When all was said and done, I came away not with a refreshed purpose of self, but with a feeling of deja vu. By deja vu, I mean that all the warm fuzzies that we got would all disappear in a day, simply because the class never really addressed the underlying issues that are collectively felt by our unit each and every day.

So the question for you the reader is: Ever had to take a mandatory class on something that either really didn't pertain to you or glossed over the underlying issues that caused you to have to take the class in the first place?

Friday, November 11, 2011

The Modern Day Sayings Of Zen

Feeling mighty unoriginal today, so I found this old e-mail from 2004 that I thought I would share with everyone. You know, a funny so that you can enter the weekend with a smile on your face.

1. Do not walk behind me, for I may not lead. Do not walk ahead of me, for I may not follow. Do not walk beside me either. Just pretty much leave me the hell alone.

2. The journey of a thousand miles begins with a broken fan belt and a leaky tire.

3. It's always darkest before dawn. So if you're going to steal your neighbor's newspaper, that's the time to do it.

4. Sex is like air. It's not important unless you aren't getting any.

5. Don't be irreplaceable. If you can't be replaced, you can't be promoted.

6. No one is listening until you fart.

7. Always remember you're unique. Just like everyone else.

8. Never test the depth of the water with both feet.

9. If you think nobody cares if you're alive, try missing a couple of car payments.

10. Before you criticize someone, you should walk a mile in their shoes. That way, when you criticize them you're a mile away and you have their shoes.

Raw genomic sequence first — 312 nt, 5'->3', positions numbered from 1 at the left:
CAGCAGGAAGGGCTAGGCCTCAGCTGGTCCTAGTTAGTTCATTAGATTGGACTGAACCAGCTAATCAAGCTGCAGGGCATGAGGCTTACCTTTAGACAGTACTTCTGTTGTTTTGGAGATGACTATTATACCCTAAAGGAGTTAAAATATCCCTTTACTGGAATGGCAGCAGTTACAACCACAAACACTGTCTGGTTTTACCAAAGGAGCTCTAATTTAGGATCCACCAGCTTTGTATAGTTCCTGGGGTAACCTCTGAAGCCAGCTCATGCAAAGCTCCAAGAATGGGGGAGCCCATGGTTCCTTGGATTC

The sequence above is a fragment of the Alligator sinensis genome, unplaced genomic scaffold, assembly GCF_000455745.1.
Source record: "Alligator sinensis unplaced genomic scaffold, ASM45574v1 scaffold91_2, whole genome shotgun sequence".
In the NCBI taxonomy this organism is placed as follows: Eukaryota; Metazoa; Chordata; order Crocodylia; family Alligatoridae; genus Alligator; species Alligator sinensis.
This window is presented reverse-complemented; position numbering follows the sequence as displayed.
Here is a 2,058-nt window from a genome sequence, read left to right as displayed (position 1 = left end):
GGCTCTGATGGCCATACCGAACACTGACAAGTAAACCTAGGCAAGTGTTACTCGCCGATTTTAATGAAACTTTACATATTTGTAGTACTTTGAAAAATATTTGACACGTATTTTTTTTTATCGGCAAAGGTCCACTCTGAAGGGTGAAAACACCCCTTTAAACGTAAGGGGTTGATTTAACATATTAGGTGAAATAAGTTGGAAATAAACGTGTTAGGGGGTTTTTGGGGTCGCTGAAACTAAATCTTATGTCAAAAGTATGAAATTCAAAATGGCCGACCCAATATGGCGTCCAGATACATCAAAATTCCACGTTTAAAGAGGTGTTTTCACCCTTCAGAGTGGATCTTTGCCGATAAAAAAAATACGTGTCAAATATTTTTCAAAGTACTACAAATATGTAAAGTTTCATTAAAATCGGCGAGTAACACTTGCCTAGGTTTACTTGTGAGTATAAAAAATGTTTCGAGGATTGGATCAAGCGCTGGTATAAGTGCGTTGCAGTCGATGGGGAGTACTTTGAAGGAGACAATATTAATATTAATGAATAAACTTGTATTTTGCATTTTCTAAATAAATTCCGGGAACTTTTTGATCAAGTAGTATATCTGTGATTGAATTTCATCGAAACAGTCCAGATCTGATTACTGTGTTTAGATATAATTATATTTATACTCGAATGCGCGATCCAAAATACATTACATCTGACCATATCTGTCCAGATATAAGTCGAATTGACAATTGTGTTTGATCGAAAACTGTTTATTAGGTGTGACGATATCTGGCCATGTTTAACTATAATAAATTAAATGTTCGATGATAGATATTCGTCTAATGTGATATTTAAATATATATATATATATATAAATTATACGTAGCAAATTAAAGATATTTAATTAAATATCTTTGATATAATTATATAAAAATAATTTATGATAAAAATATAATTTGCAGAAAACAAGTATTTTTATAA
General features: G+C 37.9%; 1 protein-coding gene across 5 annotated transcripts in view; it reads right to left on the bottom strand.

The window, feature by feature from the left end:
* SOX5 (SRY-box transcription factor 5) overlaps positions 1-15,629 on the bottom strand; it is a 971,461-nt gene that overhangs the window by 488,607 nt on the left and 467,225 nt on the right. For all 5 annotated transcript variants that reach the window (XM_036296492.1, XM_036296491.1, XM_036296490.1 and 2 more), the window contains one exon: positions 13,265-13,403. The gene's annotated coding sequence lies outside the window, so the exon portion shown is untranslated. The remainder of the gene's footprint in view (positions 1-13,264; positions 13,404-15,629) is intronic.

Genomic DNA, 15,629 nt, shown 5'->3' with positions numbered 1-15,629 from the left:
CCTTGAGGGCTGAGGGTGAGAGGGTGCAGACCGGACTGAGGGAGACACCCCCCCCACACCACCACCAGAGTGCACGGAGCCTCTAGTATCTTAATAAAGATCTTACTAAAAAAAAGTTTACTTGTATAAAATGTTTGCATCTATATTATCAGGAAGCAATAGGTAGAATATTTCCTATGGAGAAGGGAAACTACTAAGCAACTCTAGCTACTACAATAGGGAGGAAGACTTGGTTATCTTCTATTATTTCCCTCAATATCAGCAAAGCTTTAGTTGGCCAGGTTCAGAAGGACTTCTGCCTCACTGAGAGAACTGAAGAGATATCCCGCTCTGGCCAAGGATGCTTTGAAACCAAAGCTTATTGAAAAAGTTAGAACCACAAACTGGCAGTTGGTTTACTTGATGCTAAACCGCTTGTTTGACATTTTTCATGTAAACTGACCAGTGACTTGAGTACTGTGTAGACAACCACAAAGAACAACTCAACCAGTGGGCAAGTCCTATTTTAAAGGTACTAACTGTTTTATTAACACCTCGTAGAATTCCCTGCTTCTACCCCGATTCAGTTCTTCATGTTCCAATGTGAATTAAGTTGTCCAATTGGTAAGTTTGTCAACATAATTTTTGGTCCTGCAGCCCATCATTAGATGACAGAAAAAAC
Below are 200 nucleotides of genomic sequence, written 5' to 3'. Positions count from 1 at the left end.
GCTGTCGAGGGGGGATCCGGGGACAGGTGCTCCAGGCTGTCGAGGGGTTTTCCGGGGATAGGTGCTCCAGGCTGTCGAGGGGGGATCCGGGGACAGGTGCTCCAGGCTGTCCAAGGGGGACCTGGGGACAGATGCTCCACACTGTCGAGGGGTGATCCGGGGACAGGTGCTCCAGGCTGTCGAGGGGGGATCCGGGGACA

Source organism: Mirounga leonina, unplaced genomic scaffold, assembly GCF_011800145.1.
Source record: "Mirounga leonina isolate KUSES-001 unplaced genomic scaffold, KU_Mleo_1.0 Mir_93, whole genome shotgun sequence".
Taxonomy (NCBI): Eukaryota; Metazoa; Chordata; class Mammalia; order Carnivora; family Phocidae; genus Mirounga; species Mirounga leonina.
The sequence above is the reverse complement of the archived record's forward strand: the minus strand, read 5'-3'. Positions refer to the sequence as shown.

11. If at first you don't succeed, skydiving is not for you.

12. Give a man a fish and he will eat for a day. Teach him how to fish, and he will sit in a boat and drink beer all day.

13. If you lend someone $20 and never see that person again, it was probably worth it.

14. If you tell the truth, you don't have to remember anything.

15. Some days you are the bug; some days you are a windshield.

16. Don't worry; it only seems kinky the first time.

17. Good judgment comes from bad experience, and a lot of that comes from bad judgment.

18. The quickest way to double your money is to fold it in half and put it back in your pocket.

19. A closed mouth gathers no foot.

20. Duct tape is like the Force. It has a light side and a dark side, and it holds the universe together.

21. There are two theories to arguing with women. Neither one works.

22. Generally speaking, you aren't learning much when your lips are moving.

23. Experience is something you don't get until just after you need it.

24. Never miss a good chance to shut up.

25. We are born naked, wet, and hungry, and get slapped on our ass...then things get worse.

26. Never, under any circumstances, take a sleeping pill and a laxative on the same night.

27. There is a fine line between "hobby" and "mental illness."

28. No matter what happens, somebody will find a way to take it too seriously.

29. There comes a time when you should stop expecting other people to make a big deal about your birthday...around age 11.

30. Everyone seems normal until you get to know them.............

Wednesday, November 9, 2011

Well, That Was Interesting

Now be honest, did you not have a refreshing break from reading repetitive updates about my writing during the latter part of October? Fess up, you know that reading a few short stories as well as a companion post about me getting my comeuppance yet again AND watching a video or two, was better than me blathering on and on about what I've been writing, or been submitting, or having rejected.

Of course it was!

And now that you've had your brain cells rejuvenated, it's time to return to that wonderful slop that you've come to like about as much as scrapple, called "Writing Wednesday". And as you know, the main feature of "Writing Wednesday" is me blathering about all things related to my (mis)adventures in writing. So without further ado, let's begin at the beginning.